The Affordable Care Act: Top 5 Contact Center Initiatives Not to Be Ignored

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The Affordable Care Act: Top 5 Contact Center Initiatives Not to Be Ignored

A Thought Leadership Advertorial from Interactive Intelligence (News - Alert

The Affordable Care Act has already brought millions of new customers to the healthcare market. And under the new law’s guidelines, it looks to bring millions more — making the consumer environment for healthcare and insurance more competitive than it’s ever been.

For many insurance and healthcare companies, it’s new territory. They must differentiate themselves to attract the ACA’s new enrollees, and providing a superior customer experience to these potential new members and patients is one of the best differentiators. But, new territory again. Customer service processes in many insurance and healthcare organizations have long been considered inferior, and with largely unforgiving budgets, improving service remains a low priority.  Even for ACA purposes.

Nevertheless, the Affordable Care Act is as much an opportunity for insurance and healthcare providers as it is for consumers requiring their services. Implementing five straightforward initiatives in the contact center can help providers capitalize. 

Innovation. With the new wave of unified technologies and cloud solutions, insurance and healthcare organizations bridge gaps between the contact center and enterprise business units. More importantly, they bridge gaps in communication, collaboration, business processes, and data flows, equipping them to handle greater volumes of member, patient, and provider inquiries and issues more efficiently. In the contact center, easily integrated telephony features like skills-based routing and screen pops to member files improve the service process. Interactions are routed faster and more intelligently, and agents instantly know the member, provider, or other party in complete detail. With service that’s more personalized and first contact resolution rates at consistently higher levels, providers improve customer/patient satisfaction.

Multichannel. Healthcare and insurance customers expect to be able to choose the communication channel that’s most convenient and available to them at a given time and location. Providers must therefore look to a solution that satisfies that requirement, offering channels for email, chat, web, SMS texting, inbound voice, self-service IVR, outbound outreach, and social media. Beyond offering these different channels, it’s imperative to manage them efficiently, and to ensure full integration and reporting.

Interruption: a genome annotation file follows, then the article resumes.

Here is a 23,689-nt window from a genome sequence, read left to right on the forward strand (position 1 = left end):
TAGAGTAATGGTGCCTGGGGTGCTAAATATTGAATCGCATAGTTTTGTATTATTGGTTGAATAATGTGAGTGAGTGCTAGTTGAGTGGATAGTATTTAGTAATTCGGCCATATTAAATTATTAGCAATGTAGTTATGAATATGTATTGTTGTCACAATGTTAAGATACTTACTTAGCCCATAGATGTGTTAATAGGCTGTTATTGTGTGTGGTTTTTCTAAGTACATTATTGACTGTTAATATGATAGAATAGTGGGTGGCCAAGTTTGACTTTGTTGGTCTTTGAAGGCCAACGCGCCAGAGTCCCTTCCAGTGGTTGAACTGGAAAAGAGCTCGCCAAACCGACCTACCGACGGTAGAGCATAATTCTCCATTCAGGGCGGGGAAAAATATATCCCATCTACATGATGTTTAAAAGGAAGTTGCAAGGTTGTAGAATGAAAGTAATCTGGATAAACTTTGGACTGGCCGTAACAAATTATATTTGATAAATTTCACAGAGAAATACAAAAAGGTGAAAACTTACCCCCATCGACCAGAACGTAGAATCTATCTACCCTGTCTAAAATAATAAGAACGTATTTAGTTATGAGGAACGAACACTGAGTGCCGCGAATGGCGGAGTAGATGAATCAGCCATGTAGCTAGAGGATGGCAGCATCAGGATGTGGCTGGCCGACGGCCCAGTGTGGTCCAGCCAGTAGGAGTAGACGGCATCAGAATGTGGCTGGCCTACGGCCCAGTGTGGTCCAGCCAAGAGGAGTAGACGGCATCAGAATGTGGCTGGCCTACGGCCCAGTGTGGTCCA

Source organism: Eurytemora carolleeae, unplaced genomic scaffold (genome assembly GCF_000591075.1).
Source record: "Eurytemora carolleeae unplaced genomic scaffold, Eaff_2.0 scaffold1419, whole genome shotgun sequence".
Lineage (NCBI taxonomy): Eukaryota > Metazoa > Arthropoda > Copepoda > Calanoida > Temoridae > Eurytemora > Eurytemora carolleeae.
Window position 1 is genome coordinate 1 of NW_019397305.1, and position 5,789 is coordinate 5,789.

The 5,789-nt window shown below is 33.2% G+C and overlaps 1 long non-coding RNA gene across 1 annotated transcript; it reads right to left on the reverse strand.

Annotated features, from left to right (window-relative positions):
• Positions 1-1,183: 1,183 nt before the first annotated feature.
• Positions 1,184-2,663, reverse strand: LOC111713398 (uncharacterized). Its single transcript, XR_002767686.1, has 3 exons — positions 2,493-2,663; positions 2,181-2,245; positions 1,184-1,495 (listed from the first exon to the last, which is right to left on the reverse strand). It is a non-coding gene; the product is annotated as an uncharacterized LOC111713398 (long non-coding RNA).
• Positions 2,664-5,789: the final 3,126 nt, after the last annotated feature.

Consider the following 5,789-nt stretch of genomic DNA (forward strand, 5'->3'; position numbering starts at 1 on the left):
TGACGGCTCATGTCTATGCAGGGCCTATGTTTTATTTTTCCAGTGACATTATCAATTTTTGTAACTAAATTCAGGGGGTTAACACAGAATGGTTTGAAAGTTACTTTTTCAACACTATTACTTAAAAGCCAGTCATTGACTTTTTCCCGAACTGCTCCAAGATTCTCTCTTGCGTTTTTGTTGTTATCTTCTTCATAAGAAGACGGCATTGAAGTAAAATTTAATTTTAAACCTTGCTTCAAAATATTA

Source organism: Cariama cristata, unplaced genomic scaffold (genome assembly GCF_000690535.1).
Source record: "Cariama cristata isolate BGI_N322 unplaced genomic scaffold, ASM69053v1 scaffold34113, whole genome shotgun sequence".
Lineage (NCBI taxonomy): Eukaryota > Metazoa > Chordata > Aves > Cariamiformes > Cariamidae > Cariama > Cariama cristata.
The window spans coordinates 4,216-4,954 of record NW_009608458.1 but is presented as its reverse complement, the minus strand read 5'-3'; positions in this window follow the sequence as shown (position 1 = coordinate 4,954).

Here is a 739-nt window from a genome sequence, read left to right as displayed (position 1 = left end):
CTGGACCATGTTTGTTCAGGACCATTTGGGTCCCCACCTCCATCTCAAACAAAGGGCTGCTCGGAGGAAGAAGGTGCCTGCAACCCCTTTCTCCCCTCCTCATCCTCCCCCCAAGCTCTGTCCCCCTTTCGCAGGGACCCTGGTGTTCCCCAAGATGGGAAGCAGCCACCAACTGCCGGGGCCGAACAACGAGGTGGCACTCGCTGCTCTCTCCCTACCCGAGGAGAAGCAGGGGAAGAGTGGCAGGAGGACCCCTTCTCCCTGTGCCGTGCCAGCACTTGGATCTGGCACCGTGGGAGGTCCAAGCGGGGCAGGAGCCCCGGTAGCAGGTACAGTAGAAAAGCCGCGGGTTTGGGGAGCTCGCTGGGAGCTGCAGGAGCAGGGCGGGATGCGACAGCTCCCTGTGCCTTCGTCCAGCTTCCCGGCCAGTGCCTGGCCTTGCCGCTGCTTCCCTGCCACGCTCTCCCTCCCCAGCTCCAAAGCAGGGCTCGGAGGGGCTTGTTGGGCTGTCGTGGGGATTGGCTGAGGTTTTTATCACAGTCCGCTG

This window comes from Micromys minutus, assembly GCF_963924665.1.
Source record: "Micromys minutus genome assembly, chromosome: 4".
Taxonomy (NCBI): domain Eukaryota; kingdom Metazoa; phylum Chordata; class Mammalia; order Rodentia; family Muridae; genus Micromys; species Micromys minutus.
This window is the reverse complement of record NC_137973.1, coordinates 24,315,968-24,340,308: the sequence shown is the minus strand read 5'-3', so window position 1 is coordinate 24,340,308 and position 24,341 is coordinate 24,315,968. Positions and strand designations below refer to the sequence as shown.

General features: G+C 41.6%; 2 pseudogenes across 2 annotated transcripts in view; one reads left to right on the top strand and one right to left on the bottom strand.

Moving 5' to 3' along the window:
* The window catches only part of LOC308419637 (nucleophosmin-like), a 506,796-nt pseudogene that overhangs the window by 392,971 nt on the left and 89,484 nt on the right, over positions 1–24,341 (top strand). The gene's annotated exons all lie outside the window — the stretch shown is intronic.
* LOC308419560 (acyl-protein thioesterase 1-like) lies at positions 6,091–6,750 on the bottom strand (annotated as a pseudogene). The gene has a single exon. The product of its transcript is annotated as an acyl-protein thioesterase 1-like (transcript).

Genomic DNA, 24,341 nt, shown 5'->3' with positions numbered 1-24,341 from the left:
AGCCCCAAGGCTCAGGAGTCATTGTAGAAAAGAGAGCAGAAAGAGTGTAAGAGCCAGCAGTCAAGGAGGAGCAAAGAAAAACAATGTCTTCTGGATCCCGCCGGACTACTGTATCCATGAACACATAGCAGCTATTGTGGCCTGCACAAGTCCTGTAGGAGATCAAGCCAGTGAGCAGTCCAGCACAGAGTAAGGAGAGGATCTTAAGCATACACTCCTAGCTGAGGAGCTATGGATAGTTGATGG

Analytics. Pulling administration system data, line of business data, CRM information, and other data types — aka Big Data and its resulting analytics — lets providers gain invaluable insight into their customers and business. Interaction analytics should be on the same level. Details of how, when, and why interactions take place can prove beneficial in pinpointing customer issues, and can enable providers to create more intelligent ways to handle incoming and outgoing interactions.

Training. The ACA’s changes in regulations, procedures, and associated technology necessitate continuing education and reevaluations of curriculum and content on a regular schedule.

Content and knowledge management tools are great resources for training, as is the current trend of “just-in-time” learning via the web, smart phones, or even YouTube (News - Alert) videos. As a best practice for agent training within the ACA program, quality assurance processes should include a review of agent inquiries to ensure that agents are adhering to proper ACA processes and procedures.

The customer experience. Multichannel options, informed contact center agents, and making timely information readily available to members can help insurance and healthcare providers build their customer base. So do things like self-service channels for claims status, chat assistance for enrollment, and mobile apps for provider and network information. But a key provision of the ACA dictates that healthcare institutions can get reduced reimbursement if there’s a short timeframe for readmission for the same ailment. One way to address this mandate is with ongoing patient engagement — even after a patient has left a healthcare facility.

Remaining in contact with patients through outbound communication automation for appointment reminders, post-care check-ins, and other follow-up can help patients keep appointments and cut readmissions costs at the same time. The contact center is best suited to handle these services by providing automation, consistency, and an easy opt-out to a customer service agent if needed.

All told, five achievable initiatives in the contact center hold the potential to improve member and patient satisfaction immensely. In the new age of the ACA and market competition, these initiatives can also improve how consumers view your insurance or healthcare organization.

For more information on the customer experience solutions from Interactive Intelligence, visit us at

Edited by Stefania Viscusi
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